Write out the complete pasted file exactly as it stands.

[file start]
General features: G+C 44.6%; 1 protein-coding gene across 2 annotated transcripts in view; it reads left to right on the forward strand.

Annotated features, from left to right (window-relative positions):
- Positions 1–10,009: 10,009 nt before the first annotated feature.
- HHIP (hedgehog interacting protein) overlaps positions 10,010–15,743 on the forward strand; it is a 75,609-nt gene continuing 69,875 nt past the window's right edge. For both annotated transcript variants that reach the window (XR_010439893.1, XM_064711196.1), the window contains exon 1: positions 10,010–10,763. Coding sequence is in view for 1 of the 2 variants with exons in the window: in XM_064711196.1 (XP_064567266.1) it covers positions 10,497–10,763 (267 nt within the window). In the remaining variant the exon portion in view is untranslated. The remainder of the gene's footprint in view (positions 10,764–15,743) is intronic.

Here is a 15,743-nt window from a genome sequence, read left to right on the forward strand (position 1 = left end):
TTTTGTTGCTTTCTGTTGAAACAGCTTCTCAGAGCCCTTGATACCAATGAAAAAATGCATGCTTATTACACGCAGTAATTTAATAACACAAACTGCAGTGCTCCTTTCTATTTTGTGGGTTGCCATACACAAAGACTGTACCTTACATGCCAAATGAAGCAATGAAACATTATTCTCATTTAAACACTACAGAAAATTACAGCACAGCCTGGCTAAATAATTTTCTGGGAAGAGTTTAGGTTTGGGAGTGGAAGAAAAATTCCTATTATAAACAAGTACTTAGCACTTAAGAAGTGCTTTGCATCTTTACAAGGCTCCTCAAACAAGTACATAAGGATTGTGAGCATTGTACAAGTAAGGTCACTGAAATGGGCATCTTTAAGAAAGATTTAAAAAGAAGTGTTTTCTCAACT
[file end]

General features: G+C 44.6%; 1 protein-coding gene across 2 annotated transcripts in view; it reads left to right on the forward strand.

Annotated features, from left to right (window-relative positions):
- Positions 1–10,009: 10,009 nt before the first annotated feature.
- HHIP (hedgehog interacting protein) overlaps positions 10,010–15,743 on the forward strand; it is a 75,609-nt gene continuing 69,875 nt past the window's right edge. For both annotated transcript variants that reach the window (XR_010439893.1, XM_064711196.1), the window contains exon 1: positions 10,010–10,763. Coding sequence is in view for 1 of the 2 variants with exons in the window: in XM_064711196.1 (XP_064567266.1) it covers positions 10,497–10,763 (267 nt within the window). In the remaining variant the exon portion in view is untranslated. The remainder of the gene's footprint in view (positions 10,764–15,743) is intronic.

Here is a 15,743-nt window from a genome sequence, read left to right on the forward strand (position 1 = left end):
TTTTGTTGCTTTCTGTTGAAACAGCTTCTCAGAGCCCTTGATACCAATGAAAAAATGCATGCTTATTACACGCAGTAATTTAATAACACAAACTGCAGTGCTCCTTTCTATTTTGTGGGTTGCCATACACAAAGACTGTACCTTACATGCCAAATGAAGCAATGAAACATTATTCTCATTTAAACACTACAGAAAATTACAGCACAGCCTGGCTAAATAATTTTCTGGGAAGAGTTTAGGTTTGGGAGTGGAAGAAAAATTCCTATTATAAACAAGTACTTAGCACTTAAGAAGTGCTTTGCATCTTTACAAGGCTCCTCAAACAAGTACATAAGGATTGTGAGCATTGTACAAGTAAGGTCACTGAAATGGGCATCTTTAAGAAAGATTTAAAAAGAAGTGTTTTCTCAACT